Phil Wilson Quoted By The Economist

Phil Wilson Quoted By The Economist

“Leaders who rely on power get burned, and yet, many of them rely on position or formal authority to get things done.”  Phil Wilson was responding to questions about bad habits executives can fall prey to.

Terri Williams, writing for the Executive Education Navigator, an executive education site run by The Economist magazine, reached out to Phil for his insight into leadership habits. The article identifies 4 bad habits, among them the reliance on positional authority. Phil enumerates some of the dangers of this approach, and explains that “relying on formal authority—versus relationship—increases ‘power distance’ and creates gaps with your team.”

It is a quick read and a worthwhile article.

Phil Quoted in Fast Company Article on Employee Motivation

Phil Quoted in Fast Company Article on Employee Motivation

Fast Company’s recent article “The Link Between Employee Motivation and Their Manager’s Mental State” dives into a new study from the journal Organizational Behavior and Human Decision Processes that looked at how a leader’s mindset affects his or her team’s performance.

What the study found is that “bosses can modify their mindset to produce a certain outcome from workers, whether that’s innovation or a more conservative work focus aimed at meeting basic obligations and preventing errors.”

Stephanie Vozza, author of the Fast Company piece, broke down these two basic leader mindsets – innovative versus promotion focused – with the help of Christopher Porter, professor of management at Indiana University Kelley School of Business, and our very own Phil Wilson of Approachable Leadership.

Check the article out here.

Phil Teaches 4 Execution Habits at Leadership Event

Phil Teaches 4 Execution Habits at Leadership Event

Last week, Phil delivered a keynote for the Arbuckle Area SHRM chapter and the Southern Oklahoma Leadership Luncheon. The topic? Follow up and follow through.

“The real place where the rubber meets the road as a leader is, do I actually do what I say that I’m going to do, or, do I overcommit and say I’m going to do a lot of things and don’t actually follow through on it?”

This is where the Approachable Leadership COPE method comes in: Capture, Organize, Prioritize, and Execute.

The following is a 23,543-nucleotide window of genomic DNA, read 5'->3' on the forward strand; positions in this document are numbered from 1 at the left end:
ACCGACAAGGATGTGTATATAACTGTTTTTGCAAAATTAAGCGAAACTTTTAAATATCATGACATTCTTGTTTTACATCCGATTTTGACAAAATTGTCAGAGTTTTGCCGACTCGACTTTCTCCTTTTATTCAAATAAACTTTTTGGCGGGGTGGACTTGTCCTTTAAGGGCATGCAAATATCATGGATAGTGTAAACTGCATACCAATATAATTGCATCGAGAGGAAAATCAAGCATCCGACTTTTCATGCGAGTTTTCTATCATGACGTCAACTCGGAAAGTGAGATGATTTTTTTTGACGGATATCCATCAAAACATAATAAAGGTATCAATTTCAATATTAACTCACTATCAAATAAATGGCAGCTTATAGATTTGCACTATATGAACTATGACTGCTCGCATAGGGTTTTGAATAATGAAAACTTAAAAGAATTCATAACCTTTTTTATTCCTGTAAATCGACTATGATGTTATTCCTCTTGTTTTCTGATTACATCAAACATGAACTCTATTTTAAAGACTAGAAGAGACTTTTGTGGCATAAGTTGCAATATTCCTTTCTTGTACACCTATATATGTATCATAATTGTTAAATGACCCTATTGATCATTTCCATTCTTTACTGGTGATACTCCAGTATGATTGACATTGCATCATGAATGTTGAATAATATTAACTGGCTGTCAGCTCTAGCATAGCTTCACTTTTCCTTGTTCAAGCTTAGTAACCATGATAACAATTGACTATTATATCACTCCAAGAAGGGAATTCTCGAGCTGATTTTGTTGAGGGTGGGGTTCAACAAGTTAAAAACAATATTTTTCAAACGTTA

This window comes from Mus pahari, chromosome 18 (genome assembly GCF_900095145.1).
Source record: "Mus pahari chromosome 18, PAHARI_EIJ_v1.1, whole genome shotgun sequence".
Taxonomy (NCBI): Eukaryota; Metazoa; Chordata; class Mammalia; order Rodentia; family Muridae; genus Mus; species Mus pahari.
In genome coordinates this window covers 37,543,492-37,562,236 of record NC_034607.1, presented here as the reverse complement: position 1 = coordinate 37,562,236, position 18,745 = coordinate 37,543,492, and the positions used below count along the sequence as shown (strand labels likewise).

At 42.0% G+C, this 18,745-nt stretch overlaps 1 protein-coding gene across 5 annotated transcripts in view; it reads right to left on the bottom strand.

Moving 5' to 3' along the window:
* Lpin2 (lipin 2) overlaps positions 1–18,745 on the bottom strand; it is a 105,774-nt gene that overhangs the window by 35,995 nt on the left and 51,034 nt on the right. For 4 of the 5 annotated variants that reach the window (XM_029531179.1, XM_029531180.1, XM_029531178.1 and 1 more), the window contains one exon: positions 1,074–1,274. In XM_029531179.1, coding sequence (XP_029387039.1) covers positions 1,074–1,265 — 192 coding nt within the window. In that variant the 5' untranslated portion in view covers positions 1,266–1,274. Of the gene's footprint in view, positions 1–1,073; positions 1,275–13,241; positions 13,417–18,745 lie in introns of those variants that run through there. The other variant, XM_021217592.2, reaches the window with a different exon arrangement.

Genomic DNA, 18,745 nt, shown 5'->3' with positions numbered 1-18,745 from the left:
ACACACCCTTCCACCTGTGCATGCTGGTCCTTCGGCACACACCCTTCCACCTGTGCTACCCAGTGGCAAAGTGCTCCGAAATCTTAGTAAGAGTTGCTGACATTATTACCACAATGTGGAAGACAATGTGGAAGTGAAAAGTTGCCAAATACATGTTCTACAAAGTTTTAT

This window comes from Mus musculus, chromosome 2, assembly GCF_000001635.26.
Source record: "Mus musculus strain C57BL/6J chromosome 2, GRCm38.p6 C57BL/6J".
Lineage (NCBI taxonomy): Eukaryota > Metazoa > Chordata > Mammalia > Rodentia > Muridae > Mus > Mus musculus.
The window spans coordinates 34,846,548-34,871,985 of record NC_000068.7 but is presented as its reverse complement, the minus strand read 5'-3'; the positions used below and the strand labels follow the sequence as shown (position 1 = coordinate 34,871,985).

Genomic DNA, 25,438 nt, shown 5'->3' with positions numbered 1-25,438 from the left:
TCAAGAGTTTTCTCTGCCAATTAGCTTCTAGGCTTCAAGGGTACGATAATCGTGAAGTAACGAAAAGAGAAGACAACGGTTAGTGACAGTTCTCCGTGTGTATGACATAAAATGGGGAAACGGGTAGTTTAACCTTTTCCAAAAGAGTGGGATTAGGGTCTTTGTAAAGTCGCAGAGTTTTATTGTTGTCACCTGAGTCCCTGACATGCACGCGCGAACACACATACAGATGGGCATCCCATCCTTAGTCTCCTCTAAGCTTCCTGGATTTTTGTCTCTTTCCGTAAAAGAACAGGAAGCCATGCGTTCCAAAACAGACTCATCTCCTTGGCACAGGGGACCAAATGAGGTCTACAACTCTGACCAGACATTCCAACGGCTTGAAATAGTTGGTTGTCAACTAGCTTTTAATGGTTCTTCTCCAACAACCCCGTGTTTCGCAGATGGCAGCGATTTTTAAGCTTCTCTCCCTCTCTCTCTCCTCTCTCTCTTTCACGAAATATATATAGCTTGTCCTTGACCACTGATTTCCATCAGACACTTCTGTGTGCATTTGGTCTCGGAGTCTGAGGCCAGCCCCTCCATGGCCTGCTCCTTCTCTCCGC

Check out this article in the Daily Ardmoreite to learn more.

Fast Company Features Phil Wilson: 6 Signs You’re Management Material

Fast Company Features Phil Wilson: 6 Signs You’re Management Material

Fast Company published an article last week detailing what makes a person “management material.”

After consulting a number of experts, they came up with these 6 traits:

  1. You’re good at building relationships. “You cannot be a leader unless people are willing to follow you…To have followers, you need to be skilled at developing and maintaining relationships.”
  2. You’re approachable. “Employees of approachable bosses are less likely to quit and more likely to engage in “above-and-beyond” behavior at work…If you’re approachable you’ll be a successful leader. If you’re unapproachable over the long run you will fail.”
  3. You look at the big picture. “To manage, you need to be able to see the big picture; how pieces of the organization fit together, and how a change in one area will affect another.”
  4. You think strategically. “You should understand the environment inside and outside of the organization…You need skills in problem identification and analysis, and must be able to generate and evaluate solutions.”
  5. You can check your ego at the door. “Focusing on leaving behind a better team than you found is important, but the leader needs to be comfortable with letting other people shine for this to work.”
  6. You have a proven track record of results. “When credibility, competence, and aspiration are all evident, the odds of the person successfully transitioning from an individual contributor into a management are greatly increased.”

We’ll let you guess which piece of advice was ours.

Do you have anything to add to this list? Or tips to help people develop these qualities? We’d love for you to share them with us!